Spanish Augmentatives, Suffixes and Prefixes

Unlike English, where words can't be augmented, augmentatives are common place in Spanish. Augmented words in Spanish indicate that something is either large or undesirable. Augmentatives must match the adjective or noun they modify in gender and number.

Augmentatives

For words ending in a consonant simply add the suffix. For words ending in a vowel, drop the vowel before adding the appropriate augmentative suffix. Consider the following examples.

-azo/-aza

éxito
success
exitazo
great success
perro
dog
perrazo
big, mean dog


-ón/-ona

silla
chair
sillón
big chair
mujer
women
mujerona
large woman


-ote/-ota

grande
big
grandote
enormous
papel
paper
papelote
worthless bit of paper


-ucho/-ucha, -acho/-acha

abogado
lawyer
abogaducho
awful lawyer
pueblo
town
poblacho
delapidated town


-udo/-uda

cabeza
head
cabezudo
big head
pelo
hair
peludo
hairy

Other Spanish Suffixes and Endings

The suffixes listed below are neither diminutive nor augmentative. They do however change the meaning of the words they're attached to and are important to know in order to improve your Spanish fluency. Consider the following examples.


-ada
-ada adds "-ful" or "load" to a word:

boca
mouth
bocada
mouthful


-ado, -ido
-ado, -ido turns a verbs into an adjective:

divertirse
to have fun
divertido
fun


-azo
-azo indicates a blow or strike:

cabeza
head
cabezazo
head butt


-dura
-dura turns a verb into its result:

quemar
to burn
quemadura
burn


-ería
-ería turns a noun into a store:

carne
meat
carnicería
butcher shop


-eza
-eza turns an adjective into a noun:

bella
beautiful
belleza
beautfy


-ísimo, -ísima
-ísimo, -ísima intensifies an adjective:

rico
rich
riquísimo
filthy rich


-mente
-mente converts an adjective into an adverb:

frecuente
frequent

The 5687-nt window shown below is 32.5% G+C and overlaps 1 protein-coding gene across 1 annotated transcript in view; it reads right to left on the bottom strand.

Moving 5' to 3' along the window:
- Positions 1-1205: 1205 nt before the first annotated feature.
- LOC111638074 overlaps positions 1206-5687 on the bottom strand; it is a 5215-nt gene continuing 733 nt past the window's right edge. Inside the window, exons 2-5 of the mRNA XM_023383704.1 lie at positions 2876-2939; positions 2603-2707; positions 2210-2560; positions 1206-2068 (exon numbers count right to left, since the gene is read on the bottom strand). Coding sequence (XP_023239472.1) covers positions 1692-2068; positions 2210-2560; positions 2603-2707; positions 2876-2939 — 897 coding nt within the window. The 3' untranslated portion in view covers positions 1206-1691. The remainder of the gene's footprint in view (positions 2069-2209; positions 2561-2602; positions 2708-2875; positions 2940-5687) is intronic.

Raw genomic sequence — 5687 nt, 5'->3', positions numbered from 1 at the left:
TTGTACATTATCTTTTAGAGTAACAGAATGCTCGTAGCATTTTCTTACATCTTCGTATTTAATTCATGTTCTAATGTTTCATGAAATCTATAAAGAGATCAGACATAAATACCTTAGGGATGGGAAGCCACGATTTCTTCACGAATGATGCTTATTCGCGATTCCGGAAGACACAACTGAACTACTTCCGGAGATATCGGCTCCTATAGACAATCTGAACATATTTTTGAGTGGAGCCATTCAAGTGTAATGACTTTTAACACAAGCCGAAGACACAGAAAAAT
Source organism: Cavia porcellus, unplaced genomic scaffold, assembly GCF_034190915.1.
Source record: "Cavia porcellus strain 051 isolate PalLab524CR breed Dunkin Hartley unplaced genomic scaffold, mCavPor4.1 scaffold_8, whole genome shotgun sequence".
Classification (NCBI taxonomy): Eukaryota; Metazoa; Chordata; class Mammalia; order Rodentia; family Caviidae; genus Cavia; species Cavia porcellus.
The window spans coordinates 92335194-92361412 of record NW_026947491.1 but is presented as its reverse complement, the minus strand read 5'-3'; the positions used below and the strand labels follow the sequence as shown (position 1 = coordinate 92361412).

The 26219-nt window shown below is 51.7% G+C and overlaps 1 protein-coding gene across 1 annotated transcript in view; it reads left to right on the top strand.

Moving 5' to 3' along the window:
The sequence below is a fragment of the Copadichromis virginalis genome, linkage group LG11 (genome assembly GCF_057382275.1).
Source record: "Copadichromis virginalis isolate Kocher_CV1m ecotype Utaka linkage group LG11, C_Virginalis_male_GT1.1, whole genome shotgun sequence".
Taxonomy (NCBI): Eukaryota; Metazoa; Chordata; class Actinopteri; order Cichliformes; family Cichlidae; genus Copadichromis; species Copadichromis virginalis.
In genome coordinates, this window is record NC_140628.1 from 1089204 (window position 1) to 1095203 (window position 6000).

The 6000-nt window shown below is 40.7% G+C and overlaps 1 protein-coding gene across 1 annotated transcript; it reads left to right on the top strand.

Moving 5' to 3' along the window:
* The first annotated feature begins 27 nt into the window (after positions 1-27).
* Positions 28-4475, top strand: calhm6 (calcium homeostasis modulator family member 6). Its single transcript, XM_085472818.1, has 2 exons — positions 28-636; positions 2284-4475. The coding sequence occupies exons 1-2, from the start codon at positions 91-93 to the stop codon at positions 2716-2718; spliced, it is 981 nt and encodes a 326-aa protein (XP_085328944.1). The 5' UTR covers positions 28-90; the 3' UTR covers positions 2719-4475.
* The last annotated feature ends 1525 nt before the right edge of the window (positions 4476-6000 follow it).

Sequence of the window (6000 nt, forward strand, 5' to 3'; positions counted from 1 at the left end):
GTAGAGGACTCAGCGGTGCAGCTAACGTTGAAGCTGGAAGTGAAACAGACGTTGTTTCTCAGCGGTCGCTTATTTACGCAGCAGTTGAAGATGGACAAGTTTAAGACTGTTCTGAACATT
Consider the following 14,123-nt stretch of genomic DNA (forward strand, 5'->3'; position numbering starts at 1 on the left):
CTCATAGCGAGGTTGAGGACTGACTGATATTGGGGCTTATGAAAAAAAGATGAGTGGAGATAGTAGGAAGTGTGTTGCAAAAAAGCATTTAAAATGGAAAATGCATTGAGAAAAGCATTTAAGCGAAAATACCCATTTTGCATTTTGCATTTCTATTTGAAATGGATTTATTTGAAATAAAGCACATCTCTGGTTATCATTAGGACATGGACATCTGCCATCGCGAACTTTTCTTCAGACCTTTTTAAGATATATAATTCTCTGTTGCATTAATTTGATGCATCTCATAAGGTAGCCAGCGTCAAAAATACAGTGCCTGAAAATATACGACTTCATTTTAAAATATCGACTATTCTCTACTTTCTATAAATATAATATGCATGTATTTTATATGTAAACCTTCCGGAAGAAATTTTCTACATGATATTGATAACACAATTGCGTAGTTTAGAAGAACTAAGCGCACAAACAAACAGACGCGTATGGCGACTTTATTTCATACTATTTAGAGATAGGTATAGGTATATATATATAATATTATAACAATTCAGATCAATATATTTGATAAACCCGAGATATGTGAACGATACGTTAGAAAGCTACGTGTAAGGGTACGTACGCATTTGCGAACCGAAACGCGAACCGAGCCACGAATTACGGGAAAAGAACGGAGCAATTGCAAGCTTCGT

frecuentemente
frequently


-al, -tal
-al, -tal turns a food into its tree or grove:

pera
pear
peral
pear tree


-ante
-ante converts a noun into an occupation:

cantar
to sing
cantante
singer


-anza
-anza turns a verb into a noun:

enseñar
to teach
enseñanza
(a) teaching


-ano, -ense
-ano, -ense turns a place into a resident of that place:

Venezuela
Venezolano
Venezuelan


-ario
-ario turns a location into an occupation:

biblioteca
library
bibliotecario
librarian


-dero, -dera
-dero, -dera converts a verb into a place where that action took place:

fregar
to wash
fregadero
sink


-dor, -dora
-dor, -dora converts a verb into an occupation:

contar
to count
contador
accountant


-eo
-eo converts a specific noun into a more general noun:

papel
paper
papeleo
paperwork


-ero, -era
-ero, -era converts a noun into job or function:

sombra
shade
sombrero
hat


-ear
-ear turns a "borrowed" verb in English into a Spanish verb:

esurfear
to surf
textear
to text someone


-ista
-ista converts a noun into an occupation:

violín
violin
violinista
violinist

Prefixes

In some Spanish speaking countries adding prefixes to words is common. Three of the most common prefixes used include "re-", "requete-" (very) and "super-" (super). Consider the following examples.

The tacos here are very good.
Los tacos aquí son rebuenos.
My sister is very crazy.
Mi hermana es requeteloca.
The challenge was very easy!
¡El desafío fue superfácil!